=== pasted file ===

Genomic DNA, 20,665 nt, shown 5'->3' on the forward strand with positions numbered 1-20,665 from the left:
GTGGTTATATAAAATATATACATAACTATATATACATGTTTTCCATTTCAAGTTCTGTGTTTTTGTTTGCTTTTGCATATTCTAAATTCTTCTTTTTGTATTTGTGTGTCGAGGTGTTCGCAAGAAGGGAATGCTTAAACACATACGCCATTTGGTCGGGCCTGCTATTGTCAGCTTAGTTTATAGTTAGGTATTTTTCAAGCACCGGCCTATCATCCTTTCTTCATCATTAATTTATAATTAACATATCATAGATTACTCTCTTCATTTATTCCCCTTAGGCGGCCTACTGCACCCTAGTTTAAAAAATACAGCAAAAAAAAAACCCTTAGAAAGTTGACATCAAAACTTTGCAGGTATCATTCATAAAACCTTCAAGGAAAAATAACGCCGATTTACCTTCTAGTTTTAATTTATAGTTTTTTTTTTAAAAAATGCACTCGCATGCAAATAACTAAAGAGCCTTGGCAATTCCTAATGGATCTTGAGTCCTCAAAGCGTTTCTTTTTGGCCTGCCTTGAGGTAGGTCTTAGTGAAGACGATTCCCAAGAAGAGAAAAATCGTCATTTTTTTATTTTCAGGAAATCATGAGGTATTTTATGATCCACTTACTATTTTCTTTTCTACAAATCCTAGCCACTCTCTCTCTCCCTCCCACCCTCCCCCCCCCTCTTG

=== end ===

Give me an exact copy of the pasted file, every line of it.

Genomic DNA, 20,665 nt, shown 5'->3' on the forward strand with positions numbered 1-20,665 from the left:
GTGGTTATATAAAATATATACATAACTATATATACATGTTTTCCATTTCAAGTTCTGTGTTTTTGTTTGCTTTTGCATATTCTAAATTCTTCTTTTTGTATTTGTGTGTCGAGGTGTTCGCAAGAAGGGAATGCTTAAACACATACGCCATTTGGTCGGGCCTGCTATTGTCAGCTTAGTTTATAGTTAGGTATTTTTCAAGCACCGGCCTATCATCCTTTCTTCATCATTAATTTATAATTAACATATCATAGATTACTCTCTTCATTTATTCCCCTTAGGCGGCCTACTGCACCCTAGTTTAAAAAATACAGCAAAAAAAAAACCCTTAGAAAGTTGACATCAAAACTTTGCAGGTATCATTCATAAAACCTTCAAGGAAAAATAACGCCGATTTACCTTCTAGTTTTAATTTATAGTTTTTTTTTTAAAAAATGCACTCGCATGCAAATAACTAAAGAGCCTTGGCAATTCCTAATGGATCTTGAGTCCTCAAAGCGTTTCTTTTTGGCCTGCCTTGAGGTAGGTCTTAGTGAAGACGATTCCCAAGAAGAGAAAAATCGTCATTTTTTTATTTTCAGGAAATCATGAGGTATTTTATGATCCACTTACTATTTTCTTTTCTACAAATCCTAGCCACTCTCTCTCTCCCTCCCACCCTCCCCCCCCCTCTTG